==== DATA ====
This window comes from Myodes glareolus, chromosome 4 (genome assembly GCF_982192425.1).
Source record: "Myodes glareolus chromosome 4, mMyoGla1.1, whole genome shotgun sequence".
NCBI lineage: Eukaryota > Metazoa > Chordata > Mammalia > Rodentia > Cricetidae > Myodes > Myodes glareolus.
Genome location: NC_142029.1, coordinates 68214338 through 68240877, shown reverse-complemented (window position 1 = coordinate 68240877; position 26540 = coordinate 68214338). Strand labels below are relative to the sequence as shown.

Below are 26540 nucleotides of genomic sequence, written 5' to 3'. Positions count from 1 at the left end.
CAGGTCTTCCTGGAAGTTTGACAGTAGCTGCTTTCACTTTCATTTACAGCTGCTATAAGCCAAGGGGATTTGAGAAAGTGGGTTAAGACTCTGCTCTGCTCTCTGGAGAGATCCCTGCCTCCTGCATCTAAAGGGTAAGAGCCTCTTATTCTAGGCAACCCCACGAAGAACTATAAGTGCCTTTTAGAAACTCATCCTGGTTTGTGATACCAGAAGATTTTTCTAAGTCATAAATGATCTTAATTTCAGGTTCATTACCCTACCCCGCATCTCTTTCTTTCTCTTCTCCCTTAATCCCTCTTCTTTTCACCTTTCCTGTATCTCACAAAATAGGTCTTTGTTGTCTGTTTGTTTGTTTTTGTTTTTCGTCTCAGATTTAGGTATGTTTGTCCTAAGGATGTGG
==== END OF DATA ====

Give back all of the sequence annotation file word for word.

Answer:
This window comes from Myodes glareolus, chromosome 4 (genome assembly GCF_982192425.1).
Source record: "Myodes glareolus chromosome 4, mMyoGla1.1, whole genome shotgun sequence".
NCBI lineage: Eukaryota > Metazoa > Chordata > Mammalia > Rodentia > Cricetidae > Myodes > Myodes glareolus.
Genome location: NC_142029.1, coordinates 68214338 through 68240877, shown reverse-complemented (window position 1 = coordinate 68240877; position 26540 = coordinate 68214338). Strand labels below are relative to the sequence as shown.

Below are 26540 nucleotides of genomic sequence, written 5' to 3'. Positions count from 1 at the left end.
CAGGTCTTCCTGGAAGTTTGACAGTAGCTGCTTTCACTTTCATTTACAGCTGCTATAAGCCAAGGGGATTTGAGAAAGTGGGTTAAGACTCTGCTCTGCTCTCTGGAGAGATCCCTGCCTCCTGCATCTAAAGGGTAAGAGCCTCTTATTCTAGGCAACCCCACGAAGAACTATAAGTGCCTTTTAGAAACTCATCCTGGTTTGTGATACCAGAAGATTTTTCTAAGTCATAAATGATCTTAATTTCAGGTTCATTACCCTACCCCGCATCTCTTTCTTTCTCTTCTCCCTTAATCCCTCTTCTTTTCACCTTTCCTGTATCTCACAAAATAGGTCTTTGTTGTCTGTTTGTTTGTTTTTGTTTTTCGTCTCAGATTTAGGTATGTTTGTCCTAAGGATGTGG